AEOLIAN (Artificial intelligence for cultural organisations)

Lead Research Organisation: Loughborough University
Department Name: Humanities


How can we unlock "dark" digital archives closed to the public? What is the role of Artificial Intelligence (AI) in making digitised and born-digital cultural records more accessible to users, on both sides of the Atlantic? AEOLIAN (Artificial intelligence for cultural organisations) focuses on born-digital and digitised collections that are currently closed to researchers and other users due to privacy concerns, copyright and other issues.

Archives are meant to be used, not locked away. In order to unlock cultural assets, we need to work across disciplines and harness the latest technology. AEOLIAN brings together Digital Humanists, Computer Scientists, archivists and other stakeholders to transform the access and use of born-digital and digitised collections which are currently hidden away.

Analysing vast amounts of data cannot be done manually: automation is no longer a choice, it is a necessity. Artificial Intelligence can be used to improve access to non-confidential materials through sensitivity review, for example by distinguishing between personal and business emails. AEOLIAN aims to unlock born-digital and digitised collections and open them up to a large number of users.

Access to digital archives is essential, but we also need to anticipate the moment when born-digital records will be more accessible. To make sense of this mass of data, new methodologies are urgently needed, combining traditional methods in the humanities with data-rich approaches. Collaborations between humanities scholars, computer scientists, archivists and other stakeholders are therefore essential to make archives more accessible, but also to design new methodologies to analyse huge amounts of data.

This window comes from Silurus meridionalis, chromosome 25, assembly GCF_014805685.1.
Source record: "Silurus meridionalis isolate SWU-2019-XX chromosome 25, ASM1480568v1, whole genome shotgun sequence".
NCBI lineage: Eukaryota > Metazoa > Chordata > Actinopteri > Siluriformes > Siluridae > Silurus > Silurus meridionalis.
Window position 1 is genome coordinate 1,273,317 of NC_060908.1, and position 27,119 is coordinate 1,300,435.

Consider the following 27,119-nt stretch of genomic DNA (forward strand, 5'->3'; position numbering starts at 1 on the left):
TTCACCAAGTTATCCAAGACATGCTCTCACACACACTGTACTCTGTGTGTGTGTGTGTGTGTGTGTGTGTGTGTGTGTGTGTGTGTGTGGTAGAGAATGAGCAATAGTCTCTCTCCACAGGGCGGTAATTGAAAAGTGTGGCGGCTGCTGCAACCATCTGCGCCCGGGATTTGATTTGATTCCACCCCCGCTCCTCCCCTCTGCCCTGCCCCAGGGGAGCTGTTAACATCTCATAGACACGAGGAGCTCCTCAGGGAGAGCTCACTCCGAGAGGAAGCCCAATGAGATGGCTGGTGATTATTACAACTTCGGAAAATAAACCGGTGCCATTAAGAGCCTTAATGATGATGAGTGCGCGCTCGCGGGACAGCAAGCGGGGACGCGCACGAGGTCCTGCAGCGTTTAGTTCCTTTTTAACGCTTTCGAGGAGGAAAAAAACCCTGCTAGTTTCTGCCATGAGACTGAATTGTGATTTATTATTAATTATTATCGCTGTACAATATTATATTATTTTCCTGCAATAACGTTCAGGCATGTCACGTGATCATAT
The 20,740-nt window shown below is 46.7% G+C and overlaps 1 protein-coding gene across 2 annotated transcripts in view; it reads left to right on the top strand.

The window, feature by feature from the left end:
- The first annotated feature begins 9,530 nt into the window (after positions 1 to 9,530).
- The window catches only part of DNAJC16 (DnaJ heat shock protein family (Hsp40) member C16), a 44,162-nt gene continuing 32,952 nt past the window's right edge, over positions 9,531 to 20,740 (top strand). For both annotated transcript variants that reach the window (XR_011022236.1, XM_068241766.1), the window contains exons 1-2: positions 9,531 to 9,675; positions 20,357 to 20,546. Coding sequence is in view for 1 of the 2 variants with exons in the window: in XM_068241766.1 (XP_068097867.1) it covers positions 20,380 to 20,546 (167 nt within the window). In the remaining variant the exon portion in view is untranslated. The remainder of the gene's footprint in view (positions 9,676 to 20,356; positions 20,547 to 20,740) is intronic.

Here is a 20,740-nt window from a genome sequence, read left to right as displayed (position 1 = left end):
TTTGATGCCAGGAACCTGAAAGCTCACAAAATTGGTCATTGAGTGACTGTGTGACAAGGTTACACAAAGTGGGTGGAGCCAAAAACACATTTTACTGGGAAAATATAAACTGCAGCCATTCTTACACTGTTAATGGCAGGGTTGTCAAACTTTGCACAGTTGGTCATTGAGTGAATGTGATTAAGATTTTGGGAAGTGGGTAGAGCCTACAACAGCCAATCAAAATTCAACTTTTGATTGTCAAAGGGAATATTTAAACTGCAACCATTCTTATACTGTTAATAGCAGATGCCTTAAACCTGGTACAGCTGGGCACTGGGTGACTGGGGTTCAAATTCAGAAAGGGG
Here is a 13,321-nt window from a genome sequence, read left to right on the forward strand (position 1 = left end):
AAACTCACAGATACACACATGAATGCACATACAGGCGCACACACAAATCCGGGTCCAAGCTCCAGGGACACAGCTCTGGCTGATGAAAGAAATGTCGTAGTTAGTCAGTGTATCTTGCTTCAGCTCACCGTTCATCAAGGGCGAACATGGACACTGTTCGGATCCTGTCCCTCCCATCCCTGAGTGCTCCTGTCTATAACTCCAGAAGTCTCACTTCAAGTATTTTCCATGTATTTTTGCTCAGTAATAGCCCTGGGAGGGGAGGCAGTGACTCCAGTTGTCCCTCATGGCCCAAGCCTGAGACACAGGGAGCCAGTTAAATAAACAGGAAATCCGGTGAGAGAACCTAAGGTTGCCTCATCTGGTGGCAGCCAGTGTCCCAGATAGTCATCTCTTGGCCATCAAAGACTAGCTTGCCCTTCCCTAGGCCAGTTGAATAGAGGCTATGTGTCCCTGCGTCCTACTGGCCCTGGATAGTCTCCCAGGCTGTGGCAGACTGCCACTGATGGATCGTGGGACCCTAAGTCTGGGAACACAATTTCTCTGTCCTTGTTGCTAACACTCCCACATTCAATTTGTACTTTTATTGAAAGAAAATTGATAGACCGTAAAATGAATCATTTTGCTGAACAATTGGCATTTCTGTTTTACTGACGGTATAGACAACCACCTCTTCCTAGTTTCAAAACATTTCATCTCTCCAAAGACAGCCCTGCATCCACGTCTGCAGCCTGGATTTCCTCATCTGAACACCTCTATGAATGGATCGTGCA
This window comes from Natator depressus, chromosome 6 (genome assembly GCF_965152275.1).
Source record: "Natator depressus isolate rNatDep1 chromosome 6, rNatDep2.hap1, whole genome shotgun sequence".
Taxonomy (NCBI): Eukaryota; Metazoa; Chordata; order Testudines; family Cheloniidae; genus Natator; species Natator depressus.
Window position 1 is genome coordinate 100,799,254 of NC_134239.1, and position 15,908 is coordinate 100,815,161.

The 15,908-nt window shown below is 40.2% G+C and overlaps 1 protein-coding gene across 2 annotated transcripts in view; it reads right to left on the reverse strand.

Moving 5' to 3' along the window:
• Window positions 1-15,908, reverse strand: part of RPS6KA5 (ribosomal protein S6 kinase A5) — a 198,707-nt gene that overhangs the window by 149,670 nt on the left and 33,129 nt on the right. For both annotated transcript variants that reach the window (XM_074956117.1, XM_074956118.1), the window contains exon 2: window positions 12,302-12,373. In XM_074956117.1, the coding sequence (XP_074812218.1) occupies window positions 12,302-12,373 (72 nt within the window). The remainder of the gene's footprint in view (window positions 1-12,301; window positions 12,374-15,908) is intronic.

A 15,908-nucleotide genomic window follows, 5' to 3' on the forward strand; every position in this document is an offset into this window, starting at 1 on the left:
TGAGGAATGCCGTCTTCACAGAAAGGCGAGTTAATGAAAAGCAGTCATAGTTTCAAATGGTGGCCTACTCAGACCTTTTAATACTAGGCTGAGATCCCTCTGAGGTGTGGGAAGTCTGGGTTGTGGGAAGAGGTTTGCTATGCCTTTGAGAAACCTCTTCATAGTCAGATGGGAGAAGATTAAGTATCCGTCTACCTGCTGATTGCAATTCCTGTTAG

AI and machine learning create opportunities, but also challenges, for libraries, archives and museums. The project will address larger questions in the humanities - including ethical and social considerations at the centre of current debates on AI and digital technologies.

The AEOLIAN project will lead to the following research outputs:
_6 online workshops , which will result in the creation of an international network of theorists and practitioners working with born-digital and digitised archives.
_5 case studies of US and UK cultural organisations . These case studies will feed into an open-access 100-page report for an interdisciplinary audience outlining avenues for future research.
_2 collections of essays published as special issue of journal or edited collection.

The final report will offer a roadmap on born-digital and digitised cultural assets, based on 5 case studies of specific collections in the UK and US and detailed interviews. Crucially, it will also develop specific ideas for interdisciplinary research areas to solve the issue of access to digital cultural assets, which could form the basis of future research initiatives.

Archives are of course not reserved to academic researchers. The online workshops and the website will foster public engagement on the topic of the changing nature of archival collections (from print to digital) in the twenty-first century.

The website will keep track of all the project activities in the form of presentation materials from all workshop participants, video recordings of workshop presentations, and case studies that will then feed into the final report. Associated social media will help us connect with interested parties - in academia, archival institutions and beyond.


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